Gentoo on SPARC

Note: This post was originally part of my LinuxWorld blog; now migrated here after my resignation. I’ve tried a number of times to get gentoo to work, but somehow I could never get the final stages of the installation to complete properly and I’d …

Note: This post was originally part of my LinuxWorld blog; now migrated here after my resignation.I’ve tried a number of times to get gentoo to work, but somehow I could never get the final stages of the installation to complete properly and I’d invariably end up with a corrupt or simply not working sytem. Now Gentoo 2005.0 is out and I’ve managed to get everything working first time. I have to say I’m impressed. I’d always liked the idea of a system that was easier to upgrade and manage, and the emerge system on Gentoo is brilliant. It also means that I can choose my own optimizations and configurations for some of the options and build the binaries actually on the system they will be used on – a huge bonus for those of us with many different systems to manage. The whole thing is exceedingly slick and easy to use, and the ability to just type emerge emacs and have it compile everything it needs to is enough to give you goosebumps if for the last 20 years you’ve been doing those things by hand. It’s much better than RPMs. Gentoo downloads the source and builds it right there, including downloading any other required packages. No more downloading and installing RPMs to find what you want.

For CPAN users, think CPAN but for your whole machine.Now I’ve got the main box running Gentoo (on x86), I’m now looking at Gentoo for a new SMTP server (as part of the latest network optimization). That box will be based on a solid, but old, SPARCserver 10 with dual hypersparc CPUs. Getting Gentoo onto this box wasn’t going to be easy – I have a CD-ROM drive, but I know from past experience that it doesn’t like CD-Rs and that would make booting the OS interesting. However, there is a network boot image available and if there’s one thing that Sun desktop kit does well is boot over a network. You can use the basic information given in the HOWTO, with a few additional tips:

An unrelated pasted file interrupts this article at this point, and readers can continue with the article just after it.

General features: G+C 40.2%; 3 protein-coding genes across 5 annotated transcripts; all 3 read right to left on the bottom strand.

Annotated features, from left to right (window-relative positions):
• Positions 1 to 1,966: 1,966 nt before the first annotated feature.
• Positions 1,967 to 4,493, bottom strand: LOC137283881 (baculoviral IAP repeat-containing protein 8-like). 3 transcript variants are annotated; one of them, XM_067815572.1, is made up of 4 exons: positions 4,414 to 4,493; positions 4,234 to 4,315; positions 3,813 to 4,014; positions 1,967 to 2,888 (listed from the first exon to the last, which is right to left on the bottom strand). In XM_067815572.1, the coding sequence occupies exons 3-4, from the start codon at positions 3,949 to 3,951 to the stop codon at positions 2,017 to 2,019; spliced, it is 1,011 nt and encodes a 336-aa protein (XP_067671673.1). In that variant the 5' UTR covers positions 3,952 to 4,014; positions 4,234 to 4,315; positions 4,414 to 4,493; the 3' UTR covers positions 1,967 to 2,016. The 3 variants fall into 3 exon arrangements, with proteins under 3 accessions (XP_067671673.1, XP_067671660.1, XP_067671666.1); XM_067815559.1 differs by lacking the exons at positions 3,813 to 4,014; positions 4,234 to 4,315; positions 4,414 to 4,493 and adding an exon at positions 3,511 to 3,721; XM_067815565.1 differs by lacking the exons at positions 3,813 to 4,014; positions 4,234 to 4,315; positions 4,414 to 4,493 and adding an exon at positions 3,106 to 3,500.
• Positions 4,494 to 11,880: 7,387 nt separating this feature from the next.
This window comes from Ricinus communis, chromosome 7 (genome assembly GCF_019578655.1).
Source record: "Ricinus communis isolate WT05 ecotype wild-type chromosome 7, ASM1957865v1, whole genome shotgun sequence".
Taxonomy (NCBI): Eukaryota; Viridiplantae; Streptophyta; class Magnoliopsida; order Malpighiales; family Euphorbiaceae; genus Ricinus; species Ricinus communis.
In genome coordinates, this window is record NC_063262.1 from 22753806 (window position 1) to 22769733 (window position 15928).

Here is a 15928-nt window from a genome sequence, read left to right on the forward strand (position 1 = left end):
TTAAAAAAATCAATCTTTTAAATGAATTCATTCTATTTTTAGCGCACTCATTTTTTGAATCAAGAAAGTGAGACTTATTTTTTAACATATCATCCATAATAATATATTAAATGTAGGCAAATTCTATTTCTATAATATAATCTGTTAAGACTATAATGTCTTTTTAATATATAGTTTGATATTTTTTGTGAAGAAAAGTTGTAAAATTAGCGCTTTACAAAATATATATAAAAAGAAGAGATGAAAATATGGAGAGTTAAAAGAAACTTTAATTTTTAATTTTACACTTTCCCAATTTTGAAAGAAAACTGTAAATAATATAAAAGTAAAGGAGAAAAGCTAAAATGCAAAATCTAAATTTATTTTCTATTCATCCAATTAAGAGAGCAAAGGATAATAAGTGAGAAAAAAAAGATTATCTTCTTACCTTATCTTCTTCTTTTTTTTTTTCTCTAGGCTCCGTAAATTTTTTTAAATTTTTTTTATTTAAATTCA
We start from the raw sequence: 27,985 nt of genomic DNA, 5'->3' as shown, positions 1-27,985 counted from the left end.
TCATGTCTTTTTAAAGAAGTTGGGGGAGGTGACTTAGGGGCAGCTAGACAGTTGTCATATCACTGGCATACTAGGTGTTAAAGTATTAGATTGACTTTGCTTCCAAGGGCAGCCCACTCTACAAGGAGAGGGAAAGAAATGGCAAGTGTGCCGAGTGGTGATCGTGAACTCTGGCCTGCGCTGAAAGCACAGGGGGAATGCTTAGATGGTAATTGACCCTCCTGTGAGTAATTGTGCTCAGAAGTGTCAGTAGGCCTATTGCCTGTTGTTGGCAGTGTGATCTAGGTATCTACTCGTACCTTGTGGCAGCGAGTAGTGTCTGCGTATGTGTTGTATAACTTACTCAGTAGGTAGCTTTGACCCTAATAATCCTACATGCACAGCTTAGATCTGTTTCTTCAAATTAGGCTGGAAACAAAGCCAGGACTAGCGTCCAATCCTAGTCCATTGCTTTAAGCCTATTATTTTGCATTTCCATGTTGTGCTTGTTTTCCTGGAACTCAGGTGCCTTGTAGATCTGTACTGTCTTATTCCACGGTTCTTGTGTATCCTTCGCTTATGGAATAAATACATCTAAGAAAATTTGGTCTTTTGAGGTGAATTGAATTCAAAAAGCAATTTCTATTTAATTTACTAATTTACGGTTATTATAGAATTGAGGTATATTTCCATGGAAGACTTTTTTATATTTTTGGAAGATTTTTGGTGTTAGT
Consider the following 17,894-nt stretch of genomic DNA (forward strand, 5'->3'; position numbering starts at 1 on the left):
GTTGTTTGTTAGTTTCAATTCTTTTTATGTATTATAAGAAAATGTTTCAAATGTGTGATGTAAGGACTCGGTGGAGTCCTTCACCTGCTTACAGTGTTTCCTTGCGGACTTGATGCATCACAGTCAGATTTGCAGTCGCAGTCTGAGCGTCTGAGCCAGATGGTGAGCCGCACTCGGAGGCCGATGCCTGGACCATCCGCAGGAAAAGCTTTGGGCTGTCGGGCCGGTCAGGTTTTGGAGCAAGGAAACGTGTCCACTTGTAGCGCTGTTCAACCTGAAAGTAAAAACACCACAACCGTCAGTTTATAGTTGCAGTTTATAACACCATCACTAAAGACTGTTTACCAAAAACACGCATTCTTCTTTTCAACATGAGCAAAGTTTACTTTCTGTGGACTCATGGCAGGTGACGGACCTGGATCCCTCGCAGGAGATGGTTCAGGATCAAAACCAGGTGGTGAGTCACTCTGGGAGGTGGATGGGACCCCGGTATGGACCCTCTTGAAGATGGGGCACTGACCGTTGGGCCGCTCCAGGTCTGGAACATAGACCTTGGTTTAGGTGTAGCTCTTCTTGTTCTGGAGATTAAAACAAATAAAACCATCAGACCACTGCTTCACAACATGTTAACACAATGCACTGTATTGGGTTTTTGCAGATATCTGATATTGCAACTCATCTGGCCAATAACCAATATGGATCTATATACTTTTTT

1. The notes work on the basis of a Linux (preferably Gentoo) source, but I did mine fine on a Solaris 8 x86 box
  2. Make absolute sure that your links to the TFTP boot image are upper case. Suns don’t use lowercase when looking for a boot image
  3. It’ll take a while to load – it’s only just over 3MB, but it does take a while
  4. Remember that you will be in a somewhat minimized environment. Some of the tools that it says to use even in the instructions are simply not there. Don’t expect, for example, links2, ftp, any ssh clients (and sshd is available) or the mirrorselect tool. Most annoying though is no decent editor. You don’t need to do much in the early stages that can’t be handled through cat > myfile, but be warned.

That last point can make some operations tricky, but just the fact that it works at all is a testament to the dedication of those people over at Gentoo and elsewhere who made it happen. Once in, you can follow the instructions in the main installation guide. But make absolutely sure you have enough diskspace. My box has 1.8GB and it’s not quite enough by the time I’ve unpacked a fairly hefty portage and stage3 package. I’m now waiting for a 4.2GB disk to help out with the space issue. I will, of course update you with my progress.